What about you? Have you ever tried to write something different than you’re used to? What got you over the hump?

Explaining Being a Writer to Friends and Family

 

I should start by saying that I have not yet published a novel. I’ve published poetry and articles, but I haven’t hit the mother lode yet.

Explaining being a writer to friends and family can be frustrating and humorous.

First and foremost, unless they are writers themselves, they don’t understand the process, the time commitment, or the frustration that comes with wanting to be a published novelist.

Every time I talk to my mother she asks me “Are you going to get this one published?” as if I just need to walk down to the local bookstore and hand them my book. I would love to tell her, “Yes! It’s going on shelves next week!” But when I try to explain that it’s completed, and that it really isn’t “finished” just yet, I hear silence on the other end of the phone. She doesn’t get it. It isn’t her fault, she just isn’t a writer and doesn’t understand that writing is a process.

Truth of the matter is, aside from the initial completion of a novel, most of my non-writer friends and family could care less. Some of them ask about it from time to time, but then glaze over when I bring up editing, or second drafts, or the nature of the business. They don’t really want to know.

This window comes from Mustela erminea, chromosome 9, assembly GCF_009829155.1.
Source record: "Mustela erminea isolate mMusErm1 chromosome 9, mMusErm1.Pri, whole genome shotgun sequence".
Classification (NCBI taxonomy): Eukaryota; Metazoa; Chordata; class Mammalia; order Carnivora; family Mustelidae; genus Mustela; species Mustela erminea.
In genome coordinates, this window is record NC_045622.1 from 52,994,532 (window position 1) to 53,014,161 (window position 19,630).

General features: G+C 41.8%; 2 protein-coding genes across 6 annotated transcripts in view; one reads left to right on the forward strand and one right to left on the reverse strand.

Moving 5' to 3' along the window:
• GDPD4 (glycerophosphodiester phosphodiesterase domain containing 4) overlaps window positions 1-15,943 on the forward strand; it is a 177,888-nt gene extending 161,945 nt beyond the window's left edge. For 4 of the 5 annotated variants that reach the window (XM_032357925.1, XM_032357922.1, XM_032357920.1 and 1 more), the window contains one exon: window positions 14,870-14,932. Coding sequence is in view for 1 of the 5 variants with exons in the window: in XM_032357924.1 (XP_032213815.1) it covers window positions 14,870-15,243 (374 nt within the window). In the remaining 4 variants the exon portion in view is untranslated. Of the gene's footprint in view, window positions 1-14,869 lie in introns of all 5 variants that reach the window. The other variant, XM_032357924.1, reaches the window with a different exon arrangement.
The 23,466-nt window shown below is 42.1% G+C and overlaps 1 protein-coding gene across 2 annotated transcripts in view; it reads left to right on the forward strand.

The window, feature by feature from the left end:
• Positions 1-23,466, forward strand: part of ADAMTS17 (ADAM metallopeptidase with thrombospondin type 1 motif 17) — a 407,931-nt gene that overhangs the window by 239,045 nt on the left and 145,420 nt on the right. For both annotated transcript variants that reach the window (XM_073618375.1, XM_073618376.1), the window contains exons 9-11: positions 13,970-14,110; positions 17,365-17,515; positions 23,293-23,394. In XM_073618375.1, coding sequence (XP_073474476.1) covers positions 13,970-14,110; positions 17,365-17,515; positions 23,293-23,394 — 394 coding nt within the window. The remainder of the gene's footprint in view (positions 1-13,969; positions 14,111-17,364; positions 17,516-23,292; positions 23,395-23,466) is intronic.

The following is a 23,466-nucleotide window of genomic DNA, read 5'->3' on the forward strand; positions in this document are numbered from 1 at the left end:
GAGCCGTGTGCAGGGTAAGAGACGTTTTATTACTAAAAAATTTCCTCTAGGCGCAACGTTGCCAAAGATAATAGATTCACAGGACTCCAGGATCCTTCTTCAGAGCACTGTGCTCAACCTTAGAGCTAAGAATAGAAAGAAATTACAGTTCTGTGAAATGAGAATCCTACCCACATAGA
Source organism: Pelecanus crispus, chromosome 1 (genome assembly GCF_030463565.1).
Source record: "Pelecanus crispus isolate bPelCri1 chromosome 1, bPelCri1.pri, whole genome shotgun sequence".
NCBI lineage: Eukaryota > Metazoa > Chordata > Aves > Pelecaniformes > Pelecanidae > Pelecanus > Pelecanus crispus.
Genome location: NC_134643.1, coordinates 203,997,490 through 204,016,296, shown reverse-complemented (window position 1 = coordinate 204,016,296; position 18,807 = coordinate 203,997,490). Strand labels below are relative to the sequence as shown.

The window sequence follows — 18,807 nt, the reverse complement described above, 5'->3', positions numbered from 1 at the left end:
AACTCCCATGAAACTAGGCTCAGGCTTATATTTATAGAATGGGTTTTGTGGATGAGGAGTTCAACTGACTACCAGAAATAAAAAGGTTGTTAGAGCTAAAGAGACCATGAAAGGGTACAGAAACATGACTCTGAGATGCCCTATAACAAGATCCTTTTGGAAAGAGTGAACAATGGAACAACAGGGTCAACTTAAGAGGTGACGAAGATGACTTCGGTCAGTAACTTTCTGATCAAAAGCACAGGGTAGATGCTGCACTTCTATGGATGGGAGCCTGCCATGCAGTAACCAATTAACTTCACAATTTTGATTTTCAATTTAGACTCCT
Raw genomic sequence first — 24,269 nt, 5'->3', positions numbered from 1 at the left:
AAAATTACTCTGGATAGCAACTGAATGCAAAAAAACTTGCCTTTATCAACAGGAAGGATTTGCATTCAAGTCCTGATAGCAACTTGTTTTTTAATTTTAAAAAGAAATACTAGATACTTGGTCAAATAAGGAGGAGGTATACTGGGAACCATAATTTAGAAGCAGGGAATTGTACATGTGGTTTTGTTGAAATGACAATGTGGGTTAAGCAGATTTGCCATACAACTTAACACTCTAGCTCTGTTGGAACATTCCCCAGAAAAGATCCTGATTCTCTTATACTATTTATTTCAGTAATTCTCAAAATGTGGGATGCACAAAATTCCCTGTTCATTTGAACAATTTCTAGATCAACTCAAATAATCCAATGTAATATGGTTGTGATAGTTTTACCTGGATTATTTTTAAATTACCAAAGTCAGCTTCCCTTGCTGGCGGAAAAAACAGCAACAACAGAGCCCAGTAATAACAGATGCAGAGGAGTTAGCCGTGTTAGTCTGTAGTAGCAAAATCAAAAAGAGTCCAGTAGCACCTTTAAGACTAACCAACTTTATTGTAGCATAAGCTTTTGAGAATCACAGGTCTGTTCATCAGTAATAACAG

Even my own husband has only read one of my early novels. In fact, when I was teasing him about not being interested in what I was writing, he insisted that he was interested, and that he’d read my book. That was 3 manuscripts ago! If it was me, I would want to know what my partner was writing about: am I in it? Is the psycho man-hater character modeled after me? What sort of personal stuff did you put in there? But not him. I guess I should consider myself lucky on that note. I could write a whole book about him and he’d never know it until it was on the shelf of Barnes and Noble. Hmmmm…maybe…nah, I wouldn’t do that. But the point is that I could, and he’d never know.

The truth is that writing can be a lonely business. People won’t understand what you do. They won’t understand the effort you put in to character development, and structure, and plot. They won’t understand what’s taking so long to get your book published. They won’t understand that just finishing a first draft is an accomplishment in itself, even if it never gets published. And writing a second or third novel is even more impressive.

So if it seems like you don’t have the support of family and friends when you’re writing, don’t give up. Those same family and friends will be there when your book goes on the shelf. They might even buy a copy…maybe. They may even open it up and read it just to see if they’re in it.

Don’t worry about finding an answer when they ask if you’re book is published yet. Just tell them it’s in the works. Because it is…the moment that first word is written, your great novel is in the works.

More writing and less explaining!

Besides, the writing community gets it.

Do you have a creative way that you explain writing to your friends and family? I’d love to hear it.